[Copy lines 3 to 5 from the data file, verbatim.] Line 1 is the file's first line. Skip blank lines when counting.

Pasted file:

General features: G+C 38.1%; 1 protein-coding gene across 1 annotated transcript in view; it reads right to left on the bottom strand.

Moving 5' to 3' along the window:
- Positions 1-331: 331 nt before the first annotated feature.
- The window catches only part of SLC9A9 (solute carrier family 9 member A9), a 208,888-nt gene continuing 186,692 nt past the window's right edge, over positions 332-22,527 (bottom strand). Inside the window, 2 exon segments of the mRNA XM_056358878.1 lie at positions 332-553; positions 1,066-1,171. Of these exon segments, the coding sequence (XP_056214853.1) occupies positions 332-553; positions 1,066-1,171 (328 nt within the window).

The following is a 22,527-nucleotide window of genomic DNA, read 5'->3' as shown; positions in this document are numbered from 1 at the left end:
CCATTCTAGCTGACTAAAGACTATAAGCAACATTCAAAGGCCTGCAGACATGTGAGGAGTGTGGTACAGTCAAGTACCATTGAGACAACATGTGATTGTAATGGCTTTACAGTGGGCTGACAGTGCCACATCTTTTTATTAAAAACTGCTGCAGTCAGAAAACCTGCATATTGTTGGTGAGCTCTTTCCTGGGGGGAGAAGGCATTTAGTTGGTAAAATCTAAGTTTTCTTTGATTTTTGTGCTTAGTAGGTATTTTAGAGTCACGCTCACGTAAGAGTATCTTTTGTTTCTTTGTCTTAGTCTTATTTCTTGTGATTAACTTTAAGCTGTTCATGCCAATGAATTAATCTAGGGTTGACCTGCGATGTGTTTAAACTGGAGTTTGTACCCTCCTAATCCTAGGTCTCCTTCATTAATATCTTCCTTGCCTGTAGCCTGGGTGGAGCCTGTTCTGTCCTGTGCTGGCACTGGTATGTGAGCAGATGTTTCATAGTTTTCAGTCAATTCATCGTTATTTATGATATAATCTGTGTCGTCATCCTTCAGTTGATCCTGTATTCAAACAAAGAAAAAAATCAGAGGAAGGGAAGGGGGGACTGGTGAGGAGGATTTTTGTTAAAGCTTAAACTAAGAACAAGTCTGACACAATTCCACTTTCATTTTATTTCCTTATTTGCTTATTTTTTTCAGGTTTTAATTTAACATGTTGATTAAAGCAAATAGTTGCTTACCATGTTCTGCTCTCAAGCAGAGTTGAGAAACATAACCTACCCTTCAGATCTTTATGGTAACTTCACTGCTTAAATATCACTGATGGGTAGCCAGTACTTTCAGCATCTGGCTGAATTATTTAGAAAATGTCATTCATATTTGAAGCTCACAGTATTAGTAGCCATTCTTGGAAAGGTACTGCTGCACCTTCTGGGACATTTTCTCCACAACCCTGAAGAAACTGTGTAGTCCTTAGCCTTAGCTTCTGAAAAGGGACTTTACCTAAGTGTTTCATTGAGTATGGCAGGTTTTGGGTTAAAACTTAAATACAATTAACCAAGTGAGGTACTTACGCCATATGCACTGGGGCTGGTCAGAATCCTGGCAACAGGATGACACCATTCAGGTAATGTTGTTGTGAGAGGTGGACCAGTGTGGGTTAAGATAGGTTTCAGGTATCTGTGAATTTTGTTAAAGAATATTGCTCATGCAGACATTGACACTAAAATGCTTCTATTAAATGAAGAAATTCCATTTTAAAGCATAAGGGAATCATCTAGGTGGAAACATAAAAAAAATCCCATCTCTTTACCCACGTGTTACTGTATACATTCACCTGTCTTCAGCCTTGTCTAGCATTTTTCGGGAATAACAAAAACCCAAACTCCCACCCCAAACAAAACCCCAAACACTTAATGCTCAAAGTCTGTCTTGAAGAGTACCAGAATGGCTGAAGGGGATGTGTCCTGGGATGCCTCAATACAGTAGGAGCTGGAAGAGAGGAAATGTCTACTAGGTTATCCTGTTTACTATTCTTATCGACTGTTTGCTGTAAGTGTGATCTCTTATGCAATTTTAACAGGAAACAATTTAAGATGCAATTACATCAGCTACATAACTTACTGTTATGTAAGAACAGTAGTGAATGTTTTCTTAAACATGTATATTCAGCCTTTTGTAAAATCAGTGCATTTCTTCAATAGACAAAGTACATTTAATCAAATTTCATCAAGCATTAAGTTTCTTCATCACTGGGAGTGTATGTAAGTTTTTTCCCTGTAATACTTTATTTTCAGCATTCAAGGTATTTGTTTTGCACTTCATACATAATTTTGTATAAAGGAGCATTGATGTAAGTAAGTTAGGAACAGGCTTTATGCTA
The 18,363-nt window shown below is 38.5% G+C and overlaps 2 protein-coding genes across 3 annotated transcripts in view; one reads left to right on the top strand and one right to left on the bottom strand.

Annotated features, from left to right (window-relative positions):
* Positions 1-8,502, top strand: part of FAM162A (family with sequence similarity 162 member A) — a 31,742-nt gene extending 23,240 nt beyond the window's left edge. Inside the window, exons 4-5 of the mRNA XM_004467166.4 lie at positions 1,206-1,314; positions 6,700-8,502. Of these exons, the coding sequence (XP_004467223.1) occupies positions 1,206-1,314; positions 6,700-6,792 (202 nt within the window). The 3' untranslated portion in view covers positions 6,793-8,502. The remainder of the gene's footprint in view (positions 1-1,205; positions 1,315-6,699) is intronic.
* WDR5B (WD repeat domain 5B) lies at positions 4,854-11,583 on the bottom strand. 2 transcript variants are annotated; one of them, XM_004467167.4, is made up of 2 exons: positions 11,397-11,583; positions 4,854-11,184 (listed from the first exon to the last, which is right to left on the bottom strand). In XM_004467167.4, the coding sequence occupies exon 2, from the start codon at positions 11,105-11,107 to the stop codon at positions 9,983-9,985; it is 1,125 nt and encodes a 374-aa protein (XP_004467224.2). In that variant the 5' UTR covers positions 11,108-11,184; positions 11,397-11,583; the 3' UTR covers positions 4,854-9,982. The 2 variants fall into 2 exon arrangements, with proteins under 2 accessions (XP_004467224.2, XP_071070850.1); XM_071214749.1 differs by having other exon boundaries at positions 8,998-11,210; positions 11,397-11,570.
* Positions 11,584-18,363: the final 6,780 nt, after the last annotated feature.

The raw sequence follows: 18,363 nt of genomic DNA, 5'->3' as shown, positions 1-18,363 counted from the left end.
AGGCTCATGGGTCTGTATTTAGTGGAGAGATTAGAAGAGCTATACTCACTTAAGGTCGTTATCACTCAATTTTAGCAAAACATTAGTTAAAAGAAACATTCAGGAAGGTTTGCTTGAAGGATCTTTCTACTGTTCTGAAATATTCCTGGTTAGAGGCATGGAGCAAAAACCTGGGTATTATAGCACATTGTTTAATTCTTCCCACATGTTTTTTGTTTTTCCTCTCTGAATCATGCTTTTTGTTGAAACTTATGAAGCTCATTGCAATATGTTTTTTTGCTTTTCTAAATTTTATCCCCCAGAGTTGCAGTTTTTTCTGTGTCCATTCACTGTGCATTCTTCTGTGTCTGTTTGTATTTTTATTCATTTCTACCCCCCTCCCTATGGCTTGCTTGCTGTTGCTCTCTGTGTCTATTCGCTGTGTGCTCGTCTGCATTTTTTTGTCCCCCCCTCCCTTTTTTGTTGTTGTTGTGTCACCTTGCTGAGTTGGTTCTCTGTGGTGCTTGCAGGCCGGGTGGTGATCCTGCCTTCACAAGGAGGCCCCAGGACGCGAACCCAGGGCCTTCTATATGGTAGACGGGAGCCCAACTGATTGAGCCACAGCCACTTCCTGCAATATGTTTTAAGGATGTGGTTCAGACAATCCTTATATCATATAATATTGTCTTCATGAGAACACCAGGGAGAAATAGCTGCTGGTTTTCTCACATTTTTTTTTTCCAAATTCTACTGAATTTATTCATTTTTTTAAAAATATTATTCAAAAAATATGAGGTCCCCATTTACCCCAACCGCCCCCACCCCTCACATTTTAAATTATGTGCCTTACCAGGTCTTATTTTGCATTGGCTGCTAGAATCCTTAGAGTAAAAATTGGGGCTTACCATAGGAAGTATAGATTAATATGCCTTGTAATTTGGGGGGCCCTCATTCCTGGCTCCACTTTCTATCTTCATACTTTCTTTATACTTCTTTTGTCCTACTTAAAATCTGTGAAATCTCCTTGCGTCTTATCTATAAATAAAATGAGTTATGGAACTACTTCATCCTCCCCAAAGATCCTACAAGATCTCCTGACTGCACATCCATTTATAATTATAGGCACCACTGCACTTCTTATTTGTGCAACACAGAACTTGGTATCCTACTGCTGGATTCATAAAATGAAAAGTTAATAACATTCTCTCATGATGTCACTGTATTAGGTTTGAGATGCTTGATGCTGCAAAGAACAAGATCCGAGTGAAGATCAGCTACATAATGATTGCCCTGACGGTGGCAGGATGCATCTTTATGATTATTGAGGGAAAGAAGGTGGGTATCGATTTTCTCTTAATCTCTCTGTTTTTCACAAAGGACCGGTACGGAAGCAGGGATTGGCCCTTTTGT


- Positions 1-331: 331 nt before the first annotated feature.
- The window catches only part of SLC9A9 (solute carrier family 9 member A9), a 208,888-nt gene continuing 186,692 nt past the window's right edge, over positions 332-22,527 (bottom strand). Inside the window, 2 exon segments of the mRNA XM_056358878.1 lie at positions 332-553; positions 1,066-1,171. Of these exon segments, the coding sequence (XP_056214853.1) occupies positions 332-553; positions 1,066-1,171 (328 nt within the window).

The following is a 22,527-nucleotide window of genomic DNA, read 5'->3' as shown; positions in this document are numbered from 1 at the left end: